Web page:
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Cambridge Cardiovascular



Research Description

One third of all currently used medicines target G-protein-coupled receptors (GPCRs) belonging to Class 1 or Family A, part of the  ‘druggable genome’. The aim of our research is to understand the role of GPCRs, together with their transmitters in the human cardiovascular system and how these are altered with disease, in particular the consequences of endothelial cell dysfunction, to identify new targets for novel drugs.

The group is unusual in being able to compare responses in diseased versus normal human tissues which can be maintained in organ baths for several hours. Using tissues obtained with ethical approval and informed consent at the time of surgery, we measure responses to chemical messengers such as endothelin-1 (ET-1), novel transmitters or drugs as changes in vascular reactivity or the force of contraction of the heart. We focus on discovering the role in humans of novel ‘orphan’ GPCRs, originally predicted to exist from the human genome but recently paired with their cognate transmitters. Using this approach, we have characterized GPCRs expressed in the human cardiovascular system and identified a novel cardiovacular role for transmitters including apelin,  chemokines and kisspeptins.

Discovery of biased apelin receptor agonist, MM07 and first in human studies  The peptide apelin is the endogenous ligand for a novel G-protein coupled receptor with an emerging key role in cardiovascular disease. Apelin is the most potent positive inotropic agent discovered in human hearts, and an endothelium-dependent vasodilators in human vessels (Hypertension).

The apelin signalling pathway is downregulated  in human pulmonary arterial  hypertension (PAH). Animal studies suggest that the development of PAH can be attenuated by infusion of apelin but to date no apelin agonists have been developed for clinical use. We hypothesise that a first in class agonist is required to activate the apelin receptor in PAH to replace the missing peptide. However, a potential limitation of GPCR agonists, is they can desensitise target receptors by recruiting the β-arrestin pathway and internalization (Trends in Pharmacology.)

With Robert Glen (Department of Chemistry, University of Cambridge) we discovered MM07,  a novel cyclical apelin analogue that is biased towards the desirable G-protein pathway but two orders of magnitude less effective at recruiting the β-arrestin pathway and internalization.  In first in human, proof of principle studies,  MM07 was a more efficacious  dilator in human forearm and hand vein via the G-protein mediated pathway than the endogenous peptides. On repeated dosing, there was no evidence of desensitisation. Following systemic infusion in rats a significant increase in cardiac output was observed without any change in heart rate or blood pressure. These results are consistent with MM07 functioning as an agonist biased to the G-protein pathway, with reduced arrestin recruitment and internalization.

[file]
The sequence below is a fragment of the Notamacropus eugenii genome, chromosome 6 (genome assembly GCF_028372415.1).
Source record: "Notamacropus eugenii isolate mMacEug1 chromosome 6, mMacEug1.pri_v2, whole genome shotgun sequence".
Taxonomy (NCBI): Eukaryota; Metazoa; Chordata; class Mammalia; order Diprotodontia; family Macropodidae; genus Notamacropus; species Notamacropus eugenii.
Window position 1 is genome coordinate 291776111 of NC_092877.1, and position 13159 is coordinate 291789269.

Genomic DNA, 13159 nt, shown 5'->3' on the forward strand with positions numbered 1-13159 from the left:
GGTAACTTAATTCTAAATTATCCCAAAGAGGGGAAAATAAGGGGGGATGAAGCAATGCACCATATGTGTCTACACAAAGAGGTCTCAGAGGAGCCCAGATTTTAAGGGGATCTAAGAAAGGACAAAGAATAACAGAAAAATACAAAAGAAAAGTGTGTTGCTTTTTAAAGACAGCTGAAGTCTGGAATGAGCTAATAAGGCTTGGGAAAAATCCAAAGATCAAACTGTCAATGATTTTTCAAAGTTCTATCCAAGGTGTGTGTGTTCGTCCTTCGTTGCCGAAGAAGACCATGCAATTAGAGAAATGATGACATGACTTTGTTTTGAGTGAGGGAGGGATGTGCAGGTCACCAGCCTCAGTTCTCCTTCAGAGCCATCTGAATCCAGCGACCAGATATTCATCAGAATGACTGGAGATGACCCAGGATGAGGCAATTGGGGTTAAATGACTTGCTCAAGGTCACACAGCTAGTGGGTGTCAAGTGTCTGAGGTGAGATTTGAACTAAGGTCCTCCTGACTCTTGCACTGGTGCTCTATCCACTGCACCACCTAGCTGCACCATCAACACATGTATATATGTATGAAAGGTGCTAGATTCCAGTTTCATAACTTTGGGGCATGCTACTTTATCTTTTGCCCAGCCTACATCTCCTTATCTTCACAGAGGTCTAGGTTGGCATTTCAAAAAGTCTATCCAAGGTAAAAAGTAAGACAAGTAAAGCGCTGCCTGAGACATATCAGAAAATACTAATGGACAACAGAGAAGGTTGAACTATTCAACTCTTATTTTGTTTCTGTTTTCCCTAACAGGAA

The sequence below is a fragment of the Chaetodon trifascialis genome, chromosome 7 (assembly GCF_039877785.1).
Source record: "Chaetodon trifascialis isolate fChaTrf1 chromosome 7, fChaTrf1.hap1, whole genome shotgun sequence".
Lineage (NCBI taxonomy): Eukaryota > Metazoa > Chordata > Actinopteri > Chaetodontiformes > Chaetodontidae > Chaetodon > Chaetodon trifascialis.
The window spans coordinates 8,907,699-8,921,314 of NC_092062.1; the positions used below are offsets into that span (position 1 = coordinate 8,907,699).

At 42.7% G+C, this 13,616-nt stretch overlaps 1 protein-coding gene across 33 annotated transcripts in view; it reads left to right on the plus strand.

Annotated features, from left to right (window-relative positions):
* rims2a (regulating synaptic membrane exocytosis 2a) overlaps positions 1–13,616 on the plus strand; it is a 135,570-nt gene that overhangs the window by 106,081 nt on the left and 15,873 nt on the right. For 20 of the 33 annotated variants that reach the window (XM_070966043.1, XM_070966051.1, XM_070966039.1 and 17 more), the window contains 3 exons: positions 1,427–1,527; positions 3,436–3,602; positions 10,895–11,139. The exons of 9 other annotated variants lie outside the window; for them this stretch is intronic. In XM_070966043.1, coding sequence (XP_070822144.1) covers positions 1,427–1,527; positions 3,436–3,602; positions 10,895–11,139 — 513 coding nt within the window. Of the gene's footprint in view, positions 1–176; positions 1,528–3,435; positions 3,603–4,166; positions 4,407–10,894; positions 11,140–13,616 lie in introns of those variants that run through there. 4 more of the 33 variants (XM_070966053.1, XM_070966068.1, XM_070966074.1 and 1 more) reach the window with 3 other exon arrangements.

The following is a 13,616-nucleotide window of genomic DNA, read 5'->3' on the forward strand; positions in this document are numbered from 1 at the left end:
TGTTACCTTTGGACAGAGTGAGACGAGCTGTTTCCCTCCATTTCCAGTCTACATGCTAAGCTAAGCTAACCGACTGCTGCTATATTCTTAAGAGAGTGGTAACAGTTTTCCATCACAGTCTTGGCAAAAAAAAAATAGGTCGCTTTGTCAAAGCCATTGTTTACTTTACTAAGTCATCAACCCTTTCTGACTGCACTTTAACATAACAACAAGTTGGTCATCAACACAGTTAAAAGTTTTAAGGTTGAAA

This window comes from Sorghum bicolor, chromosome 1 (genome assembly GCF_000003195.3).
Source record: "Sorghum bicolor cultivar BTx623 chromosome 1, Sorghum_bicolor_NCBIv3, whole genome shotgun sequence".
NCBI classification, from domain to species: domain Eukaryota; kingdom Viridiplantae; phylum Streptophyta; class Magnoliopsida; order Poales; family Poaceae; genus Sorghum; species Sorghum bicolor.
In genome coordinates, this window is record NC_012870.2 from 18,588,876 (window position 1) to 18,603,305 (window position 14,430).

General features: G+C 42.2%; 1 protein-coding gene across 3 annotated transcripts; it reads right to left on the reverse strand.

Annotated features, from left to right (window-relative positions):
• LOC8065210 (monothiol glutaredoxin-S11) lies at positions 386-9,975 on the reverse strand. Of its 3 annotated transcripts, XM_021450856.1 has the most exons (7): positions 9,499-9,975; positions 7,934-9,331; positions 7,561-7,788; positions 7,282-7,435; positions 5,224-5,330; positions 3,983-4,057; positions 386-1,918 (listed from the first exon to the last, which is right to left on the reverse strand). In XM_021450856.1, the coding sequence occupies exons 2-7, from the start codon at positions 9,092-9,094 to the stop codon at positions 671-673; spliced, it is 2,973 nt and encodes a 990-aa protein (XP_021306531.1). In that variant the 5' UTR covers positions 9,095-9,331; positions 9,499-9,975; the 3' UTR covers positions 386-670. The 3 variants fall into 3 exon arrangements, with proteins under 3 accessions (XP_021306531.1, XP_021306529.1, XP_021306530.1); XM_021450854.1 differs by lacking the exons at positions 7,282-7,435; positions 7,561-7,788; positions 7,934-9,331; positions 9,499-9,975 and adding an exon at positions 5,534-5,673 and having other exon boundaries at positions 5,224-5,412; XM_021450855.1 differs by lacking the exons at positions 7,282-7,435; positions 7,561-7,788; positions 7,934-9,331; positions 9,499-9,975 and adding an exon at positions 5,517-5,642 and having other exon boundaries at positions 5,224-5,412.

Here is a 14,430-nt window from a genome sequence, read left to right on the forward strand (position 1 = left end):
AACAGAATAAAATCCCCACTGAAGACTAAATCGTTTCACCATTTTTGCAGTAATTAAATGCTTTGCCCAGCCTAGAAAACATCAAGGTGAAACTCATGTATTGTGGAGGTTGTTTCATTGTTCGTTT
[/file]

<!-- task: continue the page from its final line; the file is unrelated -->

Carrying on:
Cardiac action of the first G protein biased small molecule apelin agonist.   We have demonstrated that G protein over β-arrestin/internalisation bias can be retained in a non-peptide small molecule with drug like properties, CMF-019. CMF-019 caused a significant increase in cardiac contractility in vivo without desensitising the apelin receptor. CMF-019 is suitable as a tool compound and provides the basis for design of biased agonists with improved pharmacokinetics for treatment of cardiovascular conditions such as PAH (Biochemical Pharmacology).

First in human studies show [Pyr1]Apelin-131-12 is a biologically active ACE-2 metabolite of [Pyr1]apelin-13    [Pyr1]apelin-13 is the predominant isoform in the human cardiovascular system and is a predicted substrate for angiotensin converting enzyme-2 (ACE-2). Recombinant ACE-2 is a novel therapeutic agent (APN01) in phase II clinical trials for acute lung injury. We have shown that ACE2 cleaves [Pyr1]apelin-13 to [Pyr1]Apelin-131-12 and this cleavage product is expressed in human cardiovascular tissues.  In first in human studies,  we found the metabolite retained the desirable vasodilator  properties of the parent molecule, rather than being inactivated as predicted from studies in animals. These results are important since recombinant ACE-2 in a clinical setting would be expected to convert the native peptide to [Pyr1]Apelin-131-12 but importantly still retain biological activity. (Frontiers in Neuroscience)